Cyber Security Headlines: Iowa schools closed by cyberattack, TikTok CEO questioned by EU, OIG cracks fed agency passwords

Iowa school district cancels classes due to cyberattack

On Monday, Des Moines Public Schools, which serves 30,000 students, said its operations were affected by “unusual activity on the network.” IT staff along with outside cybersecurity consultants investigated the issue as the district cut off access to WiFi, and various networked systems. The district was forced to cancel classes Tuesday, and now Wednesday, due to its reliance on technology to support classroom learning and district operations. 

(The Record)

TikTok CEO questioned by EU about its data practices

On Tuesday, TikTok’s chief executive Shou Zi Chew was questioned by the European Union’s top antitrust official, about recent reports in the US about the company’s aggressive data harvesting and surveillance practices. The meeting focused on how TikTok plans to comply with new obligations introduced by the EU’s Digital Services Act (DSA) and Digital Markets Act (DMA) as well as by GDPR. Chew is scheduled to meet with several other EU officials in the coming days and TikTok claims the meetings are routine and showcase its cooperation with policymakers.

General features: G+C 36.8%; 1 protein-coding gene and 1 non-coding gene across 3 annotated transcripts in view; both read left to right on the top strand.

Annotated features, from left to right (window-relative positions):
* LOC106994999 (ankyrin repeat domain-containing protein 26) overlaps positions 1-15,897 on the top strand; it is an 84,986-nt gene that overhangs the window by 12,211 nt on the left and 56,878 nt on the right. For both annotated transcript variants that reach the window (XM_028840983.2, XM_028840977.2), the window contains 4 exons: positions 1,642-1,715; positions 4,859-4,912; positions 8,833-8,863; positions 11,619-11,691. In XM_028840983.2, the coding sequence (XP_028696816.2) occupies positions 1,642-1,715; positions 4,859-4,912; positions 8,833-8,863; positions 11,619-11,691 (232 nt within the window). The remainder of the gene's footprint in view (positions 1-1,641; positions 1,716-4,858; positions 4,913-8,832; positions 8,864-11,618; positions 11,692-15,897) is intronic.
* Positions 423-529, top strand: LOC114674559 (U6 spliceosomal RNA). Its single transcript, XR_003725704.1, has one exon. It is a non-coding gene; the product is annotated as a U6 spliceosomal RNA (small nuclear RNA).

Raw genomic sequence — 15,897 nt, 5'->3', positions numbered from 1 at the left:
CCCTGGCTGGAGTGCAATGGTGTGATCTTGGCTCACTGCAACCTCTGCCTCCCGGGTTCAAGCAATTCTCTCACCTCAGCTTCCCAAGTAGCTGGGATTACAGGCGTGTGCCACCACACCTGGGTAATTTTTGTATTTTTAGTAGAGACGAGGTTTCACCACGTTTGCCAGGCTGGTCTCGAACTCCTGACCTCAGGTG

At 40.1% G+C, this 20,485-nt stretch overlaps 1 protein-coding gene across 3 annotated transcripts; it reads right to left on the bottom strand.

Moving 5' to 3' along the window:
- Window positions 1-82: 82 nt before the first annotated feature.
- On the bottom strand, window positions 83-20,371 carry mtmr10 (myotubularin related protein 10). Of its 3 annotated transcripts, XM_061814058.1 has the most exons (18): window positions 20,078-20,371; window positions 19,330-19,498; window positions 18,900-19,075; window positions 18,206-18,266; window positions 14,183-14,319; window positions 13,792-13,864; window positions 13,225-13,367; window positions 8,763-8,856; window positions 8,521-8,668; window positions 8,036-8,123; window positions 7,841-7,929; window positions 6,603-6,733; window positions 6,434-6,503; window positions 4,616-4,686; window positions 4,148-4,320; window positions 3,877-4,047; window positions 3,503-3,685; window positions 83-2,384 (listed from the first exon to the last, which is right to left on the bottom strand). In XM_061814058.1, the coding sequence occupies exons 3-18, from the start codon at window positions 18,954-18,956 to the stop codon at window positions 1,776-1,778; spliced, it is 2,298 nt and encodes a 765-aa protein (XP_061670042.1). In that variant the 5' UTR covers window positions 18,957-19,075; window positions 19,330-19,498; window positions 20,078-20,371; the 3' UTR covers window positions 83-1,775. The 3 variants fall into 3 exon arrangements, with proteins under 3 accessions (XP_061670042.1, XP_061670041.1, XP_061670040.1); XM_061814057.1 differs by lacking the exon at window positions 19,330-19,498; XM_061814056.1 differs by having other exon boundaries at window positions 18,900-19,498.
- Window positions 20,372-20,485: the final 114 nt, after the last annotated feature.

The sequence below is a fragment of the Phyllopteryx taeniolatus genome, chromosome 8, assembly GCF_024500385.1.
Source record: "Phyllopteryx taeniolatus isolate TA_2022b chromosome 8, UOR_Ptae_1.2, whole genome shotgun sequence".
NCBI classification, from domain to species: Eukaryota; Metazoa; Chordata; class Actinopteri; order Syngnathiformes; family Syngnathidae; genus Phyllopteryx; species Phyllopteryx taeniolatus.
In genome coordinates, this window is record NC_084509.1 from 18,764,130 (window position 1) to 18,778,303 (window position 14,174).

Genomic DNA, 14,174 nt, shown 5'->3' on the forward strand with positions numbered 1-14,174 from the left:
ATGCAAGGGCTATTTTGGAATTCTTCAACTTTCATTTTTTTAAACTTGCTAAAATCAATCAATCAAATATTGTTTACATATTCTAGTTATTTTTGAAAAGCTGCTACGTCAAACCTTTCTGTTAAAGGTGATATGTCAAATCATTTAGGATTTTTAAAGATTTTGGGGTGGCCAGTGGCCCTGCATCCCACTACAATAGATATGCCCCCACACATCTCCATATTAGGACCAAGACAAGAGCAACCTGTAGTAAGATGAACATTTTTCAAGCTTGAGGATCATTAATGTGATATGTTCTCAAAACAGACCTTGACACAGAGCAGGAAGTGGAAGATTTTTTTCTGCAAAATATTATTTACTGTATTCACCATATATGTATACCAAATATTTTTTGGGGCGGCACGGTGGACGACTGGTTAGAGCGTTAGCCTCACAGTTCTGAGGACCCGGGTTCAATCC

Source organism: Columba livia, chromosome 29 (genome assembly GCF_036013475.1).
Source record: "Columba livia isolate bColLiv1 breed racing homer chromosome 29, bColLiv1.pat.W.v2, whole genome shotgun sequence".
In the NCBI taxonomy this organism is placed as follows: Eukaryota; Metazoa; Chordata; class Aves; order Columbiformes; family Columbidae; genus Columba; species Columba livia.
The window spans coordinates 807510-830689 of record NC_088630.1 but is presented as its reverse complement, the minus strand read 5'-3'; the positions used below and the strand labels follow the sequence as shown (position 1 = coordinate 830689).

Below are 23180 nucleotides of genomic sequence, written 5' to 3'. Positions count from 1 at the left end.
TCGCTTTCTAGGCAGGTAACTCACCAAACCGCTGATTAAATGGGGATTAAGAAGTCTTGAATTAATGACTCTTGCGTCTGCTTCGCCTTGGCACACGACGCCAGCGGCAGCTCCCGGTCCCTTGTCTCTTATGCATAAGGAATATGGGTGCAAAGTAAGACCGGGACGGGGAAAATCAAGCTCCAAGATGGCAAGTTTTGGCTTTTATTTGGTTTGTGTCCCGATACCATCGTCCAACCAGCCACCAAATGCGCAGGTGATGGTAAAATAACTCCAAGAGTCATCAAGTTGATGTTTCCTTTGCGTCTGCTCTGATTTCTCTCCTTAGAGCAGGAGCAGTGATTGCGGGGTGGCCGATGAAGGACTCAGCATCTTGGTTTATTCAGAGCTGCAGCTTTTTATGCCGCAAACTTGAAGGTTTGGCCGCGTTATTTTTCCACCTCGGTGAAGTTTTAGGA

(The Record)

Government watchdog cracks federal agency’s passwords